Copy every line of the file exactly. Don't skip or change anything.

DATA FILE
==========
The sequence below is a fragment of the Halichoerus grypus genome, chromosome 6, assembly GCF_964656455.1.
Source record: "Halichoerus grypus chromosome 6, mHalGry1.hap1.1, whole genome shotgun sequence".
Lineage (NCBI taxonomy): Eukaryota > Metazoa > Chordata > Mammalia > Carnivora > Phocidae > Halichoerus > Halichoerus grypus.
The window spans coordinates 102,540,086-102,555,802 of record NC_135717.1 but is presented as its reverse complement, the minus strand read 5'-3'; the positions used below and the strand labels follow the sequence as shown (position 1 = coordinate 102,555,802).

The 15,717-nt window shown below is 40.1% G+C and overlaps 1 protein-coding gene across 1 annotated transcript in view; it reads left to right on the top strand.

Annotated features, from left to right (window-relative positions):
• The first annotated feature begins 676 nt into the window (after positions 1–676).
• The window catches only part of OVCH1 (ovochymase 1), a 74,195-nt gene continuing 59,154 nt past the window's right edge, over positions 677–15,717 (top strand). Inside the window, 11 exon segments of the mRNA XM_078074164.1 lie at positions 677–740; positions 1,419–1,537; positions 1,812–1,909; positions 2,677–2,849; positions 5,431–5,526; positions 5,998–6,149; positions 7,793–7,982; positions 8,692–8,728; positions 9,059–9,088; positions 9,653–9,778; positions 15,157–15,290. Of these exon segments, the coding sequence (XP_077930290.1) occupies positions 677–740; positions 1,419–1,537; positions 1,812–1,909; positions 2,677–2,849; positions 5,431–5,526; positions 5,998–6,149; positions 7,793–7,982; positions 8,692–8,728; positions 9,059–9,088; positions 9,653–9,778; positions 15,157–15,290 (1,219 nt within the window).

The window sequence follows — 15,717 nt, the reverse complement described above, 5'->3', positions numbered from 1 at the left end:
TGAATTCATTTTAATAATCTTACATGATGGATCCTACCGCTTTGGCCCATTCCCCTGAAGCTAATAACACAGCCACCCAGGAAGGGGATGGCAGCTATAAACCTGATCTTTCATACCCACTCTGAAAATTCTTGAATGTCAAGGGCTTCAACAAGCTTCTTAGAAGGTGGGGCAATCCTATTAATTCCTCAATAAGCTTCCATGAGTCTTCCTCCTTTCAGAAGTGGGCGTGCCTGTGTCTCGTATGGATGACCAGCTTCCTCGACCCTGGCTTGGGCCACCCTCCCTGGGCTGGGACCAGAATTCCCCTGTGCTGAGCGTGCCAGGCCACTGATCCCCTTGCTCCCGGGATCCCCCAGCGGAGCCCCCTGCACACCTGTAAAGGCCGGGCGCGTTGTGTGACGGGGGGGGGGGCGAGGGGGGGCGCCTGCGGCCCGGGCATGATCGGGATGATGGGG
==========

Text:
The sequence below is a fragment of the Halichoerus grypus genome, chromosome 6, assembly GCF_964656455.1.
Source record: "Halichoerus grypus chromosome 6, mHalGry1.hap1.1, whole genome shotgun sequence".
Lineage (NCBI taxonomy): Eukaryota > Metazoa > Chordata > Mammalia > Carnivora > Phocidae > Halichoerus > Halichoerus grypus.
The window spans coordinates 102,540,086-102,555,802 of record NC_135717.1 but is presented as its reverse complement, the minus strand read 5'-3'; the positions used below and the strand labels follow the sequence as shown (position 1 = coordinate 102,555,802).

The 15,717-nt window shown below is 40.1% G+C and overlaps 1 protein-coding gene across 1 annotated transcript in view; it reads left to right on the top strand.

Annotated features, from left to right (window-relative positions):
• The first annotated feature begins 676 nt into the window (after positions 1–676).
• The window catches only part of OVCH1 (ovochymase 1), a 74,195-nt gene continuing 59,154 nt past the window's right edge, over positions 677–15,717 (top strand). Inside the window, 11 exon segments of the mRNA XM_078074164.1 lie at positions 677–740; positions 1,419–1,537; positions 1,812–1,909; positions 2,677–2,849; positions 5,431–5,526; positions 5,998–6,149; positions 7,793–7,982; positions 8,692–8,728; positions 9,059–9,088; positions 9,653–9,778; positions 15,157–15,290. Of these exon segments, the coding sequence (XP_077930290.1) occupies positions 677–740; positions 1,419–1,537; positions 1,812–1,909; positions 2,677–2,849; positions 5,431–5,526; positions 5,998–6,149; positions 7,793–7,982; positions 8,692–8,728; positions 9,059–9,088; positions 9,653–9,778; positions 15,157–15,290 (1,219 nt within the window).

The window sequence follows — 15,717 nt, the reverse complement described above, 5'->3', positions numbered from 1 at the left end:
TGAATTCATTTTAATAATCTTACATGATGGATCCTACCGCTTTGGCCCATTCCCCTGAAGCTAATAACACAGCCACCCAGGAAGGGGATGGCAGCTATAAACCTGATCTTTCATACCCACTCTGAAAATTCTTGAATGTCAAGGGCTTCAACAAGCTTCTTAGAAGGTGGGGCAATCCTATTAATTCCTCAATAAGCTTCCATGAGTCTTCCTCCTTTCAGAAGTGGGCGTGCCTGTGTCTCGTATGGATGACCAGCTTCCTCGACCCTGGCTTGGGCCACCCTCCCTGGGCTGGGACCAGAATTCCCCTGTGCTGAGCGTGCCAGGCCACTGATCCCCTTGCTCCCGGGATCCCCCAGCGGAGCCCCCTGCACACCTGTAAAGGCCGGGCGCGTTGTGTGACGGGGGGGGGGGCGAGGGGGGGCGCCTGCGGCCCGGGCATGATCGGGATGATGGGG